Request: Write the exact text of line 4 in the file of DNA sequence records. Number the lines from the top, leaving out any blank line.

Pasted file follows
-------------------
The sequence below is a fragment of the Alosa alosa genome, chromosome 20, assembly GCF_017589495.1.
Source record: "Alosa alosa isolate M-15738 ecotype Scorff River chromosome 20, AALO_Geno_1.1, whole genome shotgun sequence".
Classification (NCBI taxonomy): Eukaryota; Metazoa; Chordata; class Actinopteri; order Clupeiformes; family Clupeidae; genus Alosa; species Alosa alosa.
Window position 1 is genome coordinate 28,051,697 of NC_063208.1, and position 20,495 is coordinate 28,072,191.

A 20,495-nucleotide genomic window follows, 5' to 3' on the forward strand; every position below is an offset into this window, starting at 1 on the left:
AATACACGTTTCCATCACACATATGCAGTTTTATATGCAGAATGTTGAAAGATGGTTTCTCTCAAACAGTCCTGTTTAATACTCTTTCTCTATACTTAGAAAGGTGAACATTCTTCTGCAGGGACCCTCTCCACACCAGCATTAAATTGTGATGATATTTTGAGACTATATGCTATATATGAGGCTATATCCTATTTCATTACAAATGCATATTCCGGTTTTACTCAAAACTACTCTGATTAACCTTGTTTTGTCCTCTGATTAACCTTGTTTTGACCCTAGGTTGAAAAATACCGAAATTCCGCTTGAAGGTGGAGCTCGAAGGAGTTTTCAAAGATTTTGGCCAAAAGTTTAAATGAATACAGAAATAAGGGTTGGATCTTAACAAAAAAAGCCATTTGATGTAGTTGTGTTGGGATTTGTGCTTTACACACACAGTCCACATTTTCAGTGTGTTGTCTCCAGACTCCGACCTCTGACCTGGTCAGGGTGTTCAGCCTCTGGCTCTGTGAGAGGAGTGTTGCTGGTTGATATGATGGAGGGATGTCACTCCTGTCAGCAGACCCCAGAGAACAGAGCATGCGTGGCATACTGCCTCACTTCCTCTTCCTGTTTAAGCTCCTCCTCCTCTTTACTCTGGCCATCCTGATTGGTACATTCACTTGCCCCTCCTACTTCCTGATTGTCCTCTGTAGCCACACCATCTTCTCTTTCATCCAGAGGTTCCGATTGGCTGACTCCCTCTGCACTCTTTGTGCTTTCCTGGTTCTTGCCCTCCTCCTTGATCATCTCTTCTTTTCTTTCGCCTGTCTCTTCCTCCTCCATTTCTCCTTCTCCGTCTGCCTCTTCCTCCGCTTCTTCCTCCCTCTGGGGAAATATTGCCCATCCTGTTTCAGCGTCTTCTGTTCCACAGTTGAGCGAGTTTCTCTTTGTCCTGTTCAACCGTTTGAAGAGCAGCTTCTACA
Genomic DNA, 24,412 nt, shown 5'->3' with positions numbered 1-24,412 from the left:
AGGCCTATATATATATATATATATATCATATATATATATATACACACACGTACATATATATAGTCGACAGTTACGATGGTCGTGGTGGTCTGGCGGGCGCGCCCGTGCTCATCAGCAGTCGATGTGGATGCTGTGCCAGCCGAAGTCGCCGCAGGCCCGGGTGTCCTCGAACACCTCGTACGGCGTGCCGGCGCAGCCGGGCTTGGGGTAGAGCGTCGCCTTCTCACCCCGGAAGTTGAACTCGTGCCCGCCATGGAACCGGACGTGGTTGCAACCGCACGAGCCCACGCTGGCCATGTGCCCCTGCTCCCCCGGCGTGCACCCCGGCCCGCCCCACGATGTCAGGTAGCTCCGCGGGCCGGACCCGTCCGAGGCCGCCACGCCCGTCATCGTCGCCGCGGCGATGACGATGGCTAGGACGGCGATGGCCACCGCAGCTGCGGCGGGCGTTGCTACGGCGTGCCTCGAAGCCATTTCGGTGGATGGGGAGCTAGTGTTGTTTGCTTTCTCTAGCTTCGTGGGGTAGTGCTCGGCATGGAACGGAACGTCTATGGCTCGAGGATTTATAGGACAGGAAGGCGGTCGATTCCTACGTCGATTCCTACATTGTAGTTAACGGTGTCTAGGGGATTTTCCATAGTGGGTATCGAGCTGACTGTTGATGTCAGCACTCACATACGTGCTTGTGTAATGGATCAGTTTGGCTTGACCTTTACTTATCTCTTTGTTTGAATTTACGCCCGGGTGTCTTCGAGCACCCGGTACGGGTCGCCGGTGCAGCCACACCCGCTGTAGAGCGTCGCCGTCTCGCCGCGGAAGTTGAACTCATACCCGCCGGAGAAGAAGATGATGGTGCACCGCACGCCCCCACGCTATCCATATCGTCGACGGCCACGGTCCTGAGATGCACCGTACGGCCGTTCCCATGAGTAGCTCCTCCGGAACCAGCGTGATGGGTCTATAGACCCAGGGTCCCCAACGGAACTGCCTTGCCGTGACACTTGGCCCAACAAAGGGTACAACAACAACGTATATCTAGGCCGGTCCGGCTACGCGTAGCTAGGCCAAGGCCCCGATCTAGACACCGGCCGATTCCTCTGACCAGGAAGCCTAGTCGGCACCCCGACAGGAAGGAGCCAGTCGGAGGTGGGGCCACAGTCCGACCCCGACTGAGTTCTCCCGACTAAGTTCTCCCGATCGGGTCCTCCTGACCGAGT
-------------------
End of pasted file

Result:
Window position 1 is genome coordinate 28,051,697 of NC_063208.1, and position 20,495 is coordinate 28,072,191.